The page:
"I don't care if they send Deputy Dawg! It's already been worked out with the powers-that-be." Cragen's voice was firm. "This guy picks up Delavon and takes him home. Nobody wants egg on their faces where serial killers are concerned. So play nice."
"So who is this southern Sherlock?"
Cragen consulted his notes. "A Detective Simon Brah.. uh ... Broy ..." He held out the page. "Read it yourself."
Logan twisted his tongue over the name Broidveaux and finally gave up. "They ought to pay us overtime trying to pronounce names like this. I talked to a couple of them yesterday and wondered what kind of language they were speaking. Doesn't New Orleans still belong to France or something?"
"Mr. United Nations," Briscoe observed.
"I don't give a shit who they send, Mike, as long as they get this maggot before he starts another killing spree. They said this what's-his-name is one of the best homicide detectives they have. Call the ME and tell him I want the autopsy on Landeche delayed until the NOPD arrives. New Orleans is faxing up all the info they have on Delavon. See if you can't catch him before they get here."
She walked through the alien street, high heels mindful of the snow, her eyes masked with sunglasses to prevent eye contact with passersby, as she had been instructed to do in New York. A faux fur coat, pelt resembling a snow leopard, did little to protect her from the frigid morning air. She could have taken a cab to her destination, but, shocked at the costs of transport in the Big Apple, decided to be cheap, freeze a little, and walk it. Head high, she strode briskly, hoping to project a confident demeanor to those around her, making it difficult to mark her as a visitor without a purpose. She did indeed have a purpose: revenge and vindication, in the name of Delavon Janpier.
She found the building labeled "27th Precinct" and, taking a deep breath for confidence, strode inside. After flashing her identification, she asked the way to Homicide. Walking up the steps, she passed several uniforms who flagrantly ogled her. Ah well, she thought, flattered, fresh fish in the house. One grinned and purred, "Nice fur," to which she quipped, "Nice blues." The precinct reminded her of a run-down public school, with its walls painted a repulsive two-tone combination of light putrid green and darker putrid green. It smelled of yellowing papers, floor wax, and dust. Expecting to find a more modern station house, she felt cheated. However, it was still old-fashioned enough to be like home. It eased her anxiety. Now she didn't feel as much like Eddie Murphy in Beverly Hills Cop. The squad room was empty, so she walked gingerly towards the small office, where she assumed the squad commander would be. Through the glass she spied a balding man behind a desk, shuffling papers and looking officious. She rapped weakly on the open door and poked her head in.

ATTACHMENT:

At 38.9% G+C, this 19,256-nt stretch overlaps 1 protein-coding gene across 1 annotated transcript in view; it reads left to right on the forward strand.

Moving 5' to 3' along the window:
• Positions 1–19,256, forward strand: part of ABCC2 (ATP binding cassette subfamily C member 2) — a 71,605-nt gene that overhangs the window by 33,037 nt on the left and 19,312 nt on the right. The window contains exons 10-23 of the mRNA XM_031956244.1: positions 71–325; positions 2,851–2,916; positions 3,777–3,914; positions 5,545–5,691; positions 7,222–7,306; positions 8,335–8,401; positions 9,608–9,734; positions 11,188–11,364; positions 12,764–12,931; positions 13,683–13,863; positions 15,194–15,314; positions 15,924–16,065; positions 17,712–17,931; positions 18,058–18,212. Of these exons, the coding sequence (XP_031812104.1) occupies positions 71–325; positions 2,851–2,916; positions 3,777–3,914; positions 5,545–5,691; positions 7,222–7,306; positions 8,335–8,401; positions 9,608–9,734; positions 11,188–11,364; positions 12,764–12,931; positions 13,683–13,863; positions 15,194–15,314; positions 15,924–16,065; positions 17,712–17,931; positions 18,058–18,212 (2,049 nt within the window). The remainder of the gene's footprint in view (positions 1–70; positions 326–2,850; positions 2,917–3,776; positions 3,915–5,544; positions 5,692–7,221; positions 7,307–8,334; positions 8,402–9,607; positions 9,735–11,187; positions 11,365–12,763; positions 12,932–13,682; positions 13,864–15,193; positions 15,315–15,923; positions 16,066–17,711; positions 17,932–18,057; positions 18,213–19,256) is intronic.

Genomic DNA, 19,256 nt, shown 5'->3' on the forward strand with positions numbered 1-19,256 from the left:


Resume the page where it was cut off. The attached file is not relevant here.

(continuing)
Donald Cragen looked up at the young, sweet-faced brunette in the gaudy fake fur coat. "Yes?"
She took a step forward, extending a small hand whose pointed nails were painted a smoky purple. "I'm Detective Simone Broidveaux. New Orleans Homicide." The astonishment on his face nearly sent her into a giggling outburst. He didn't expect them to send a chick, she mused.
"Welcome to New York, Detective." With her flamboyant clothes and exotic makeup, this woman looked more like Vice than Homicide, thought Cragen. He got her coffee and made her comfortable before discussing Delavon Janpier. "Why don't you tell me about Delavon?"
"I feel like I'm married to the guy," she said, hunting through her animal print handbag. She produced a ragged folder and a pack of Virginia Slims. She rolled the cigarette around her cerise lips before lighting up. "I bet most wives don't know they husbands as well as I know Delavon. He's basically an okay guy. Hell of a con man. Did a good business selling love potions and stuff. Just turned into a nut job when his girlfriend, who is Stevonne's sister, dumped him. I liked Stevonne ... poor kid. Has he been autopsied?"
"No, we were waiting for you to sit in."
"Many thanks. I'd appreciate it if we can get it done first thing this morning. I want to look at the body before I can be certain it's Delavon's handiwork. I know the MO matches and all, but I need to see it for myself before I call it. I'm sure you have lots of homegrown voodoos and santeros who could pull something like this. When can I talk to the lead investigator?"
"Just as soon as he gets in."
How lovely to get your beauty sleep, she observed.